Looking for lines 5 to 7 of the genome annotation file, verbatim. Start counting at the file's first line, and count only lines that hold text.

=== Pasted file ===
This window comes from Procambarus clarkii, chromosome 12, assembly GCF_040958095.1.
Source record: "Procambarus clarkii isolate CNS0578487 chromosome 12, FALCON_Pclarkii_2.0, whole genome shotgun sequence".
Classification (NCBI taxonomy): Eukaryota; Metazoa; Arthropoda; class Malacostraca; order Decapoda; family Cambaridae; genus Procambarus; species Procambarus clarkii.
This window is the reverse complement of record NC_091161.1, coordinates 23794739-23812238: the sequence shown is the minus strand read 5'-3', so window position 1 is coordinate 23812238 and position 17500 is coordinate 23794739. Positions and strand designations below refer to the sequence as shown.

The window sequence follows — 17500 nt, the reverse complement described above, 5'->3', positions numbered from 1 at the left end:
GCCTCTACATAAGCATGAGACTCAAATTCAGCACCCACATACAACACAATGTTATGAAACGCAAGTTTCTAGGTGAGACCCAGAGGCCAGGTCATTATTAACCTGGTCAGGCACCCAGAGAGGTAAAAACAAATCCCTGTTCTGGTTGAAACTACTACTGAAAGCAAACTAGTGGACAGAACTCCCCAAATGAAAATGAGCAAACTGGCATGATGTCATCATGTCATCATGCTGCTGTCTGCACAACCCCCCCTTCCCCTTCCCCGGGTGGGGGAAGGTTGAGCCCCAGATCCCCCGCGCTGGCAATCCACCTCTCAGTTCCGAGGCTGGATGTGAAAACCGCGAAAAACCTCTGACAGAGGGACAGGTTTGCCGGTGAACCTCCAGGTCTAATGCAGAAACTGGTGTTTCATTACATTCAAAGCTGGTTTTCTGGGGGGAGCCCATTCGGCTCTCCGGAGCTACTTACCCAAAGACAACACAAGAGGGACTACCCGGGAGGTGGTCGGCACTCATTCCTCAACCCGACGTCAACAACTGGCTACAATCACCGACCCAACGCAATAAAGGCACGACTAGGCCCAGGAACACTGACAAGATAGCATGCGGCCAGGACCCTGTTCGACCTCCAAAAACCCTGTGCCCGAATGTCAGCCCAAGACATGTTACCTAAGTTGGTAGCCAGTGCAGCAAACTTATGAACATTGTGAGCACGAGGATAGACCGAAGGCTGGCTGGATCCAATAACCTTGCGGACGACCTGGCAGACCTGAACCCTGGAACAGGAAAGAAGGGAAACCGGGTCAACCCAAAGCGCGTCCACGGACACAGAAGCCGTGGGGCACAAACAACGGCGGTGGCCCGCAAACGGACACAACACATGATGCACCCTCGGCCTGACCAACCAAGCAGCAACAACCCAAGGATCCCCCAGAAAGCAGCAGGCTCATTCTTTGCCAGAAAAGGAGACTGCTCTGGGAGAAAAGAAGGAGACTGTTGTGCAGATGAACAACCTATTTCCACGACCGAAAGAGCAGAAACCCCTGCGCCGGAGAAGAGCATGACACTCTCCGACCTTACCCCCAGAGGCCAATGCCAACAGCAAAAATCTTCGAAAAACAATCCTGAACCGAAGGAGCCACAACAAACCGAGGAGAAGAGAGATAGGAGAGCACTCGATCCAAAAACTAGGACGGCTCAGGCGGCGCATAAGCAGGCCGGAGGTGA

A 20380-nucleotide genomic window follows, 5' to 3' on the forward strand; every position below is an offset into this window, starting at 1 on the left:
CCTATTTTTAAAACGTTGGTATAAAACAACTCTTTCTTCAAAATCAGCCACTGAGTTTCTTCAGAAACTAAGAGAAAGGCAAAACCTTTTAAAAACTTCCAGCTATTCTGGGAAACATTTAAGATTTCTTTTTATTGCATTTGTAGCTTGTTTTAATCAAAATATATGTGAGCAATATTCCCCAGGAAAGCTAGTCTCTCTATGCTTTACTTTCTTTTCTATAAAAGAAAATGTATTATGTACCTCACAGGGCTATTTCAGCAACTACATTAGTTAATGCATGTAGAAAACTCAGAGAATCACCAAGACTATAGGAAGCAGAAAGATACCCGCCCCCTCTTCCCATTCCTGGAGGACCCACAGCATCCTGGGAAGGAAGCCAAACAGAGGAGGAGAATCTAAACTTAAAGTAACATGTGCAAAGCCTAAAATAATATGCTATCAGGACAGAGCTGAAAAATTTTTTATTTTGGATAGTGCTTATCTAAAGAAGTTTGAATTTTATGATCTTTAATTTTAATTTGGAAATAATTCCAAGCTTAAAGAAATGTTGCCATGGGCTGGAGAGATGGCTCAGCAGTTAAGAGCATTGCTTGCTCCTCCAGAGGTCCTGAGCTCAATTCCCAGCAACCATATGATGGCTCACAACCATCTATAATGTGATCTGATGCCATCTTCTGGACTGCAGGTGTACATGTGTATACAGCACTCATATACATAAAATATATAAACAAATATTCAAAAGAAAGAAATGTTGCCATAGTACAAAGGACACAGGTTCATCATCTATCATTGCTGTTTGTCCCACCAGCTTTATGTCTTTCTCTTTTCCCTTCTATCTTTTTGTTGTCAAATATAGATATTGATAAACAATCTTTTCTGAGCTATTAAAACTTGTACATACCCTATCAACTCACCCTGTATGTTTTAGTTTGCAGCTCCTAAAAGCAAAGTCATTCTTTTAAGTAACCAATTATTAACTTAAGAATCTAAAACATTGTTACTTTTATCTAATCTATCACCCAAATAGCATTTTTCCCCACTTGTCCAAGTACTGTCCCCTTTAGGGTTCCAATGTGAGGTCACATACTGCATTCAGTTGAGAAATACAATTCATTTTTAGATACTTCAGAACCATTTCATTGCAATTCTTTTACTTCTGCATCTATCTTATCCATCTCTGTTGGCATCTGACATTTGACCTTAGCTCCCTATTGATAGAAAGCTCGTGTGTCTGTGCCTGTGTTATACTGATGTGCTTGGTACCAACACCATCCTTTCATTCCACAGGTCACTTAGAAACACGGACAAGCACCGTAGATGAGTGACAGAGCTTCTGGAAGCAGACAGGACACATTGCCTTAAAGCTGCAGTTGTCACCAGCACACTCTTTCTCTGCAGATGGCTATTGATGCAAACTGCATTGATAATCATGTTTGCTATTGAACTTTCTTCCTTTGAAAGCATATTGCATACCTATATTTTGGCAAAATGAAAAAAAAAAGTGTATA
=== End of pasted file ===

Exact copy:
The window sequence follows — 17500 nt, the reverse complement described above, 5'->3', positions numbered from 1 at the left end:
GCCTCTACATAAGCATGAGACTCAAATTCAGCACCCACATACAACACAATGTTATGAAACGCAAGTTTCTAGGTGAGACCCAGAGGCCAGGTCATTATTAACCTGGTCAGGCACCCAGAGAGGTAAAAACAAATCCCTGTTCTGGTTGAAACTACTACTGAAAGCAAACTAGTGGACAGAACTCCCCAAATGAAAATGAGCAAACTGGCATGATGTCATCATGTCATCATGCTGCTGTCTGCACAACCCCCCCTTCCCCTTCCCCGGGTGGGGGAAGGTTGAGCCCCAGATCCCCCGCGCTGGCAATCCACCTCTCAGTTCCGAGGCTGGATGTGAAAACCGCGAAAAACCTCTGACAGAGGGACAGGTTTGCCGGTGAACCTCCAGGTCTAATGCAGAAACTGGTGTTTCATTACATTCAAAGCTGGTTTTCTGGGGGGAGCCCATTCGGCTCTCCGGAGCTACTTACCCAAAGACAACACAAGAGGGACTACCCGGGAGGTGGTCGGCACTCATTCCTCAACCCGACGTCAACAACTGGCTACAATCACCGACCCAACGCAATAAAGGCACGACTAGGCCCAGGAACACTGACAAGATAGCATGCGGCCAGGACCCTGTTCGACCTCCAAAAACCCTGTGCCCGAATGTCAGCCCAAGACATGTTACCTAAGTTGGTAGCCAGTGCAGCAAACTTATGAACATTGTGAGCACGAGGATAGACCGAAGGCTGGCTGGATCCAATAACCTTGCGGACGACCTGGCAGACCTGAACCCTGGAACAGGAAAGAAGGGAAACCGGGTCAACCCAAAGCGCGTCCACGGACACAGAAGCCGTGGGGCACAAACAACGGCGGTGGCCCGCAAACGGACACAACACATGATGCACCCTCGGCCTGACCAACCAAGCAGCAACAACCCAAGGATCCCCCAGAAAGCAGCAGGCTCATTCTTTGCCAGAAAAGGAGACTGCTCTGGGAGAAAAGAAGGAGACTGTTGTGCAGATGAACAACCTATTTCCACGACCGAAAGAGCAGAAACCCCTGCGCCGGAGAAGAGCATGACACTCTCCGACCTTACCCCCAGAGGCCAATGCCAACAGCAAAAATCTTCGAAAAACAATCCTGAACCGAAGGAGCCACAACAAACCGAGGAGAAGAGAGATAGGAGAGCACTCGATCCAAAAACTAGGACGGCTCAGGCGGCGCATAAGCAGGCCGGAGGTGA

A 20380-nucleotide genomic window follows, 5' to 3' on the forward strand; every position below is an offset into this window, starting at 1 on the left: